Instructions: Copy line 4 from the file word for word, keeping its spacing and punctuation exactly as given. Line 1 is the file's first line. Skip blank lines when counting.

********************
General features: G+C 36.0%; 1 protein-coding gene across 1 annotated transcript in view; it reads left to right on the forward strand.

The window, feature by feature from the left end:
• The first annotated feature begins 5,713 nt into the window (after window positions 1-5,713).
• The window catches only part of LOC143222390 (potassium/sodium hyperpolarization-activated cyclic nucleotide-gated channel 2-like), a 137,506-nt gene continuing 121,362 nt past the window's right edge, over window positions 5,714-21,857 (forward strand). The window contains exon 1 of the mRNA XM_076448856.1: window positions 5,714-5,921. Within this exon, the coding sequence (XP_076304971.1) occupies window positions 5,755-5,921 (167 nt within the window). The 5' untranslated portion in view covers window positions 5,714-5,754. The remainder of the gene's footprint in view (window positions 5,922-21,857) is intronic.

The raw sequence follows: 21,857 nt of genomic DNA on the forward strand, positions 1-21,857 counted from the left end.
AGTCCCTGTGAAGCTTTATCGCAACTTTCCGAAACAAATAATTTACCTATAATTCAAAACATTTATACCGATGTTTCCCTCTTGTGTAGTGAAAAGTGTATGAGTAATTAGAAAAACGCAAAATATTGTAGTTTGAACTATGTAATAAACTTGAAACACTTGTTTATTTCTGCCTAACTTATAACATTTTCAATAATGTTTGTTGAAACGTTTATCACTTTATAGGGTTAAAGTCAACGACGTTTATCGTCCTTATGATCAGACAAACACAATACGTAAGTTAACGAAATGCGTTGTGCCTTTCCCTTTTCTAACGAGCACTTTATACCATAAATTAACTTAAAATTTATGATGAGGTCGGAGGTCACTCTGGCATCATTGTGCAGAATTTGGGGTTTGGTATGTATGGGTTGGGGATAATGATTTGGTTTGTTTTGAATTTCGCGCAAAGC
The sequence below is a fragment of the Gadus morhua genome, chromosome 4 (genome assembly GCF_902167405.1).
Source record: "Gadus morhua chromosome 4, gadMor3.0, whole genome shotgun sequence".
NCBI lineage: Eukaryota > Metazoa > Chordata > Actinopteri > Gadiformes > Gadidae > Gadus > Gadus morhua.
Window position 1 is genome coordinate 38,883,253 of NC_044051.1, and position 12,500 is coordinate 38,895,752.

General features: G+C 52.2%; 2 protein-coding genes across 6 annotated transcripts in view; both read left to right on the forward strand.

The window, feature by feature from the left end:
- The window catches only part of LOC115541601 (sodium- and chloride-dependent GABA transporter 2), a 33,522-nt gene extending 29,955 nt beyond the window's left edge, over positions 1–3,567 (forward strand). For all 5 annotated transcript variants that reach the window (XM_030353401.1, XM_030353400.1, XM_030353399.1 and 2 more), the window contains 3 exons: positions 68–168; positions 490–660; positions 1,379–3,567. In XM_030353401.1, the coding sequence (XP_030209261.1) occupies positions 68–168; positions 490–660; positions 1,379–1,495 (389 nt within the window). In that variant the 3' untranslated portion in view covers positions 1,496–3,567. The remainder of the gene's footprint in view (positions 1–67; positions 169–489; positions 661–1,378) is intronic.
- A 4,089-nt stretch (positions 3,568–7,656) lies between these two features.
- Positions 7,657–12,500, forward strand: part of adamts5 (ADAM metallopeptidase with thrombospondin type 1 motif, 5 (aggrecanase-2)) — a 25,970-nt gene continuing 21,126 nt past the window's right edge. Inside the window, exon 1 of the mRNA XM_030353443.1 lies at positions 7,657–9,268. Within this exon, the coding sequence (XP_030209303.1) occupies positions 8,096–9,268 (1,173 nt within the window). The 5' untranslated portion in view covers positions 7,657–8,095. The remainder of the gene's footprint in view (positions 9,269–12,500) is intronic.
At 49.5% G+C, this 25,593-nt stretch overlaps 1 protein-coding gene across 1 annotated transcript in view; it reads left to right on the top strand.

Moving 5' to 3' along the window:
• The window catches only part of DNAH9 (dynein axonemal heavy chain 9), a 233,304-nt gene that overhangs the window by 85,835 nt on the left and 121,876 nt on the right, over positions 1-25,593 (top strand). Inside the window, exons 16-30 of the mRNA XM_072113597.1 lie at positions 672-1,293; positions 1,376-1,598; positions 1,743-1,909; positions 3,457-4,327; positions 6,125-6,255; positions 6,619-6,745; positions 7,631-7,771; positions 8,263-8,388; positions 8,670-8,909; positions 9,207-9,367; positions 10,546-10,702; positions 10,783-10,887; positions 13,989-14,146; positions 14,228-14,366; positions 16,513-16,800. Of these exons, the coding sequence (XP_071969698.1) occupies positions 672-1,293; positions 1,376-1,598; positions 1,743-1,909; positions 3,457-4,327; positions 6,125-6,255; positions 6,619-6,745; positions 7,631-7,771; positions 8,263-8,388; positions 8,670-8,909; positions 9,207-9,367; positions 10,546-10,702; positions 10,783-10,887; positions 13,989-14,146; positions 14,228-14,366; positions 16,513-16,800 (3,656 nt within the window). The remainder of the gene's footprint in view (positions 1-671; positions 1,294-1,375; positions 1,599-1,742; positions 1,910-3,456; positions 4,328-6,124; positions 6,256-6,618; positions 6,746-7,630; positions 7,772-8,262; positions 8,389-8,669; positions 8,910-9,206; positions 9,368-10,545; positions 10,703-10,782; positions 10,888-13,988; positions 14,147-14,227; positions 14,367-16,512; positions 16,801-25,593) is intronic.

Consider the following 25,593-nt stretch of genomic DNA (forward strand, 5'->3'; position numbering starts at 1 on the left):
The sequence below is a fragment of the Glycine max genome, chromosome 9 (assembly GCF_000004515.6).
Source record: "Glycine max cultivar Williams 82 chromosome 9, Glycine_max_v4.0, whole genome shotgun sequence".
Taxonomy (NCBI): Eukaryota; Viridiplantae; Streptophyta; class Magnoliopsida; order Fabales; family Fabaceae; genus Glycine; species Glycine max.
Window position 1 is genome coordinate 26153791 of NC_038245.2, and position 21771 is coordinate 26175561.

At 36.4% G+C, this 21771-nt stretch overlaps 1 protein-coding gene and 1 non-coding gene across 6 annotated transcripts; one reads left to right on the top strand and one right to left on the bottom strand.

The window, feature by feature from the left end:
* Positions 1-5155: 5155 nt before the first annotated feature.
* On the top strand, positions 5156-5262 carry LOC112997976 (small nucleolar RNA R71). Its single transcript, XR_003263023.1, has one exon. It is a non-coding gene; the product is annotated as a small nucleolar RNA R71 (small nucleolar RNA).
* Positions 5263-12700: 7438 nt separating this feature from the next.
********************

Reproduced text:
• The window catches only part of LOC143222390 (potassium/sodium hyperpolarization-activated cyclic nucleotide-gated channel 2-like), a 137,506-nt gene continuing 121,362 nt past the window's right edge, over window positions 5,714-21,857 (forward strand). The window contains exon 1 of the mRNA XM_076448856.1: window positions 5,714-5,921. Within this exon, the coding sequence (XP_076304971.1) occupies window positions 5,755-5,921 (167 nt within the window). The 5' untranslated portion in view covers window positions 5,714-5,754. The remainder of the gene's footprint in view (window positions 5,922-21,857) is intronic.